Rachel Carson National Wildlife Refuge was established in 1966 in cooperation with the State of Maine to protect valuable salt marshes and estuaries for migratory birds. Located along 50 miles of coastline in York and Cumberland counties, the refuge consists of 11 divisions between Kittery and Cape Elizabeth. The proximity of the refuge to the coast and its location between the eastern deciduous forest and the boreal forest creates a composition of plants and animals not found elsewhere in Maine. Major habitat types present on the refuge include forested upland, barrier beach/dune, coastal meadows, tidal salt marsh, and the distinctive rocky coast.
Rachel Carson National Wildlife Refuge and Great Thicket National Wildlife Refuge Berwick-York Focus Area Offer Hunting Opportunities

The U.S. Fish and Wildlife Service has released a final hunting plan for Rachel Carson National Wildlife Refuge (RC NWR) and Great Thicket National Wildlife Refuge (NWR) in Maine.

A draft plan was issued earlier this spring, and during the 60-day public comment period, 9 comment letters were received from the public. We are grateful to the people who provided meaningful comments on the draft, which helped in developing the final plan.

A summary of all substantive comments, and our responses can be found in Appendix E (Finding of No Significant Impact). No significant changes have been made between the draft and final versions of the Hunting Plan. We may begin to implement the Hunting Plan for Rachel Carson NWR and Great Thicket NWR upon publication of the final 2022-2023 Station-Specific Hunting Regulations in the Federal Register.  The final plan can be viewed here…Final Hunt  Plan 2022-2023

Visit Us

Coastal Maine is a destination for both national and international visitors. Visitors are drawn to the area's beaches, rocky coastline, and forests every year. Rachel Carson National Wildlife Refuge offers an alternative for those seeking solitude and a connection with nature. 

While our main purpose is to protect wildlife and natural resources, the refuge offers a variety of ways for the public to experience and appreciate its protected public lands including three main nature trails and many wildlife observation stations featuring every habitat type found on the refuge, hunting and fishing opportunities, interpretive and educational programs, a visitor information center, many volunteering opportunities, as well as other recreational activities.  

For information on trails, wildlife viewing and photography, and other recreational opportunities at the refuge, click on the button below.

Location and Contact Information

      Our Organization

      The U.S. Fish and Wildlife Service manages an unparalleled network of public lands and waters called the National Wildlife Refuge System. With more than 560 refuges spanning the country, this system protects iconic species and provides some of the best wildlife viewing opportunities on Earth.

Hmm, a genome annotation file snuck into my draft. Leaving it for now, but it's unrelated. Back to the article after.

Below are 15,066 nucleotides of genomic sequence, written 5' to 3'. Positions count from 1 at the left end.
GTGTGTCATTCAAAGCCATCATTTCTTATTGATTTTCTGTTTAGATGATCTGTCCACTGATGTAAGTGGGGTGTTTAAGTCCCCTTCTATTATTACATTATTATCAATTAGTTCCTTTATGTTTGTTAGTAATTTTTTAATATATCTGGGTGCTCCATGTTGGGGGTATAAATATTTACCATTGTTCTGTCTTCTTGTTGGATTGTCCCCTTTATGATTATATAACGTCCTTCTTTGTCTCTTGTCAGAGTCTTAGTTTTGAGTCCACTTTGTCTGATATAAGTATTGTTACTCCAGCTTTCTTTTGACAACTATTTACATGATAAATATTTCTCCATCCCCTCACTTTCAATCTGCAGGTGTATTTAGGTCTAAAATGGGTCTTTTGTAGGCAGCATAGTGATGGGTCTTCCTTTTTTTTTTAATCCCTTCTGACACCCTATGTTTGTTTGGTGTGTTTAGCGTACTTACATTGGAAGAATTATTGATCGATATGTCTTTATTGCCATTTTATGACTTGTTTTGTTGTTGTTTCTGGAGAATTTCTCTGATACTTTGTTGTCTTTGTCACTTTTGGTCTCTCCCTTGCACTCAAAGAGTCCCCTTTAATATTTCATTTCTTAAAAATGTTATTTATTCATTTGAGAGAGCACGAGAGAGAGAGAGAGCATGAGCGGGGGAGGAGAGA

Our Species

      Southern coastal Maine contains a greater diversity of upland plant and animal species than any other part of the state. Yet, this biologically rich area is the most densely populated part of Maine, and continues to experience rapid growth. The refuge divisions, distributed along 50 miles of Maine's southern coast, lie in the heart of that region. Along with salt marshes the refuge supports other coastal habitats including dune grassland, beach, subtidal and intertidal mudflats, marine open water, tidal river, maritime shrubland, and upland forest. Those habitats provide critical buffers for the salt marsh salt marsh
      Salt marshes are found in tidal areas near the coast, where freshwater mixes with saltwater.

      Learn more about salt marsh
      and habitat for many aquatic and upland species of conservation concern. 
       

      The New England cottontail (Sylvilagus transitionalis) is a medium-large sized cottontail rabbit that may reach 1,000 grams (2.2 pounds) in weight. Sometimes called the gray rabbit, brush rabbit, wood hare or cooney, it can usually be distinguished from the sympatric eastern cottontail and...

      FWS Focus

      Size: 18 cm (7.25 in) in length. Color: Breeding season: Pale brown above, lighter below; black band across forehead; bill orange with black tip; legs orange; white rump. Male: Complete or incomplete black band encircles the body at the breast. Female: Paler head band; incomplete breast band....

      FWS Focus

      Our Library

      Get Involved

      There are so many ways to get involved at Rachel Carson National Wildlife Refuge. Some activities may involve tasks such as winter rabbit tracking, habitat restoration, plant propagation, and invasive plant removal. Share your knowledge of the natural world by performing surveys or lend a hand at our visitor center by helping orient visitors to the area. We also host several volunteer days throughout the year that will appeal to anyone who would like to get their hands dirty. This is a great opportunity to learn about the refuge, what we do to protect wildlife and their habitat, gain experience, meet new people, and have fun!

      Please call (207) 646-9226, ext. 21, to sign up for the volunteer email list and learn more about the refuge. 

      Projects and Research

      Refuge staff conserves, creates, and restores habitats to benefit a diversity of wildlife. We focus on the highest priority lands; salt marshes, tidal rivers, forests, beaches, and thickets. These areas are home to many animals, both common and rare. Of course we don’t do it alone, we work closely with our conservation partners and communities.